(2) Further, the Court also observed that the Congo invoked "the right to respect by France for the immunities conferred by international law on, . . . in particular, the Congolese Head of State". The criminal proceedings initiated in France raise a challenge not only to the immunity from jurisdiction of the personalities named but also to their inviolability, in so far as they may act or be present on the territory of France in their capacities as representatives of the Republic of the Congo. This is par-ticularly true for the Head of State, whose immunity is invoked in the Application.

"It is not disputed that the Head of State benefits from absolute criminal immunity before the courts of a foreign State. The absolute nature of the immunity precludes the application of any exception to that immunity, for example based on the nature of the offence of which he is accused." FN14

------------------------------------------------------------------------------------------------------------
FN14 J. Verhoeven, Rapport à l'Institut de droit international "Les immunités de juridiction et d'exécution du chef d'Etat et de gouvernement en droit international", Annuaire de
l'Institut de droit international, 2000-2001, Vol. 69, p. 516.
------------------------------------------------------------------------------------------------------------

Immunity has the effect of rendering inadmissible any action brought against the person who invokes it. President Sassoa Nguesso has admittedly visited France on two occasions since the start of the disputed proceedings, but the existence of the réquisitoire and the reference of the case to the investigating judge maintain a constant threat in respect of his travels to France or to other foreign countries. This is particularly significant for a State whose constitution establishes a presidential regime, entrusting the Head of State with most of the authority and responsibilities for the functioning of the Government.

(3) Lastly, and more generally, it is clear from the Application and the Congo's statements at the hearings that the French criminal proceedings impugn the dignity of the State, a quality vested in sovereign States. Anzilotti observed in his day that in relations between States "the honour and dignity of the State far outweigh material interests" and that "non-material damage takes on a far greater significance than in internal law" FN15. The notion remains rather vague but it does entail certain specific [p 123] legal consequences FN16. In addition to norms and customs of protocol and ceremonial, the dignity of diplomatic representative s finds protection in treaties FN17 and the 1973 Convention on the Prevention and Punishment of Crimes against Internationally Protected Persons acknowledges and enshrines the existence of an obligation under international law to take all appropriate measures to prevent attacks on the dignity of an internationally protected person (Art. 2, para. 3).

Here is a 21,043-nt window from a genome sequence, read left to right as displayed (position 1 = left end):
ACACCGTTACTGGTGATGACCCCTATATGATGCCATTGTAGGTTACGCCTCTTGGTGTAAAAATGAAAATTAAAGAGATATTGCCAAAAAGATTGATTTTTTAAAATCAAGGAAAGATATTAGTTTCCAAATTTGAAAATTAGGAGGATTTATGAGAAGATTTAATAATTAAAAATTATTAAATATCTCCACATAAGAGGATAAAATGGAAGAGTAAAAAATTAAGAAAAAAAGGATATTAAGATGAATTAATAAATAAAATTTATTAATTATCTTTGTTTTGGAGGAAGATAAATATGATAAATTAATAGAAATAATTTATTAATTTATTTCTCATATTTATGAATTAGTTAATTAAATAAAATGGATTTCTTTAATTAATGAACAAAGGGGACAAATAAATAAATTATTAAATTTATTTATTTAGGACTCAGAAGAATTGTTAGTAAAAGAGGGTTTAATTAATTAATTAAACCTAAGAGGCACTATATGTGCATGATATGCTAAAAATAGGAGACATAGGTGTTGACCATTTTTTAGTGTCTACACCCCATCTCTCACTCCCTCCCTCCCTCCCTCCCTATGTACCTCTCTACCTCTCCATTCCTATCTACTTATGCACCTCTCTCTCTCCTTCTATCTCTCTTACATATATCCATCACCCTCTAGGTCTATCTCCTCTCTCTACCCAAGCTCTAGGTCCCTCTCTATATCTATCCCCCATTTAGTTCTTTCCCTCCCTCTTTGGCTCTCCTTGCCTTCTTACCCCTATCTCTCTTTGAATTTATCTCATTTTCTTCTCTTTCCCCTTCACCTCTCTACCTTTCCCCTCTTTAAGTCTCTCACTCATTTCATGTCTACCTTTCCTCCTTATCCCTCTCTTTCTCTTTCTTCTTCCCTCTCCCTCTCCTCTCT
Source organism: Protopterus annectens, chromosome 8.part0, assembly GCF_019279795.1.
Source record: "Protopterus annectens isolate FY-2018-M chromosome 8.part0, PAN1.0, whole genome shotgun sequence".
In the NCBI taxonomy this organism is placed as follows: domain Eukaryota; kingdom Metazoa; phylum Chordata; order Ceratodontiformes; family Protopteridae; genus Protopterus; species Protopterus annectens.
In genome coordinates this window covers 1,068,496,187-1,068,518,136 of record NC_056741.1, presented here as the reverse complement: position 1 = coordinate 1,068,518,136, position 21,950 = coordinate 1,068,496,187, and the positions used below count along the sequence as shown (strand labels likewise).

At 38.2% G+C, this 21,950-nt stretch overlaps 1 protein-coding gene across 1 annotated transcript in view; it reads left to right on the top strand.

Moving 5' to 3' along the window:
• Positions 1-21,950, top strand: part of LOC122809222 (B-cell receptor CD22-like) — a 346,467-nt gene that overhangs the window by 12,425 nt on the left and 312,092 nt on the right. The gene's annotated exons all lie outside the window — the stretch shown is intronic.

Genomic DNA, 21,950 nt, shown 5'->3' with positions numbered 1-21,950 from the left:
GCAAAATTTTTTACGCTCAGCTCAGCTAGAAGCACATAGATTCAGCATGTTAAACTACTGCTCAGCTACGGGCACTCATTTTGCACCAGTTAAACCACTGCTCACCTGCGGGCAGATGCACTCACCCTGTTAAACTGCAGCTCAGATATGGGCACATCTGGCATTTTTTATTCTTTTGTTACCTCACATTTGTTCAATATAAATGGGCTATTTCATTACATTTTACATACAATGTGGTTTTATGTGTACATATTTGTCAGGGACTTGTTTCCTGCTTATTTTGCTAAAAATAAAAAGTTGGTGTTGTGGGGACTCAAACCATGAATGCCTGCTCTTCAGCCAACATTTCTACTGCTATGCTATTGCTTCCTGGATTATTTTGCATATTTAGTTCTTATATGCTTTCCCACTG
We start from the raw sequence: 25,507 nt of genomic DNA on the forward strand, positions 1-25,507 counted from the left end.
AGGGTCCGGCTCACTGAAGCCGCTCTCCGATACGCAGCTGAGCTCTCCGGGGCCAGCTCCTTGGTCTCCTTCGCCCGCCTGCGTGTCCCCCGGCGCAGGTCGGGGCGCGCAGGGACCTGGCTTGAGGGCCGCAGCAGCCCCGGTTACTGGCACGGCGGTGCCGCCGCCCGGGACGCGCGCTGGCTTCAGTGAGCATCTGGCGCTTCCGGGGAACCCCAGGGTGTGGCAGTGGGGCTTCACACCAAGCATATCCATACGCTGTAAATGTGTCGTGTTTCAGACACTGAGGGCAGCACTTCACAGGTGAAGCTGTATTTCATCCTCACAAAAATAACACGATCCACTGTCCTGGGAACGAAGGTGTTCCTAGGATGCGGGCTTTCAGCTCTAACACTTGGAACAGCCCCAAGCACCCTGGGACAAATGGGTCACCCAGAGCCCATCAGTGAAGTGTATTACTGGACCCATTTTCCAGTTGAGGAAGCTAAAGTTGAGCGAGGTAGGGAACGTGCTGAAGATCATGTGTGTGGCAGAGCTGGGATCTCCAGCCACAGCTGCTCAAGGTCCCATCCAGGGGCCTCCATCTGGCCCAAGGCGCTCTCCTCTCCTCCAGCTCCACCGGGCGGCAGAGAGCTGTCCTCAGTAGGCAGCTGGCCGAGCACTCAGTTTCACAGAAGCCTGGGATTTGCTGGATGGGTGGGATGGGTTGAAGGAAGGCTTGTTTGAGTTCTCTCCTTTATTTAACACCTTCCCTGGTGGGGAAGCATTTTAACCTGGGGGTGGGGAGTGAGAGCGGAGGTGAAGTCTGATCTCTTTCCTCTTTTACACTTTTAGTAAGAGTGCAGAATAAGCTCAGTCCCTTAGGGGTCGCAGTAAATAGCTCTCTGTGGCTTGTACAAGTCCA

---------------------------------------------------------------------------------------------------------------------
FN15 Cours de droit international, 1929, Vol. 1, p. 523.
FN16 Sir Arthur Watts observes:
"Dignity, whether of States or their Heads, is an elusive notion, although it is still a convenient label. Some of the consequences formerly attributed to the need to respect the dignity of Heads of States now survive, if they survive at all, in the realms of protocol and State ceremonial . . . Some aspects of the respect due to the dignity of Heads of States still, however, survive as a matter of international law." ("The Legal Position in International Law of Heads of States, Heads of Governments and Foreign Ministers", Recueil des cours de ïAcadémie de droit international de La Have, 1994, Vol. 247, p. 41.)
FN17 Vienna Conventions of 1961 on Diplomatie Relations (Art. 29), of 1963 on Consular Relations (Art. 40), and of 1969 on Special Missions by a Hoad of State (Art. 29).
---------------------------------------------------------------------------------------------------------------------

Furthermore, some traditional doctrine founded the immunity from jurisdiction enjoyed by the State and the Head of State on the principle of State dignity. The opinion delivered by Chief Justice Marshall in The Schooner Exchange v. McFaddon (1812) recalls the obligation of any sovereign "not to degrade the dignity of his nation'' by submitting to the jurisdiction of another State; a Head of State or sovereign visiting another State is not "to subject himself to a jurisdiction incompatible with his dignity and the dignity of his nation" FN18. This justification is still invoked by some authors FN19.

---------------------------------------------------------------------------------------------------------------------
FN18 The Schooner Exchange v. McFaddon (1812), 11 US 1:7-138; in English case law: Mighell v. The Sultan of Johore [1894] 1 QB 149.
FN19 L. Cavaré, Le droit international public positif, 1969, Vo . II, p. 10; D. P. O'Connell, International Law. 2nd ed.. 1970. Vol. II, p. 842. See also J. Verhoeven. op. cit.. p. 507.
---------------------------------------------------------------------------------------------------------------------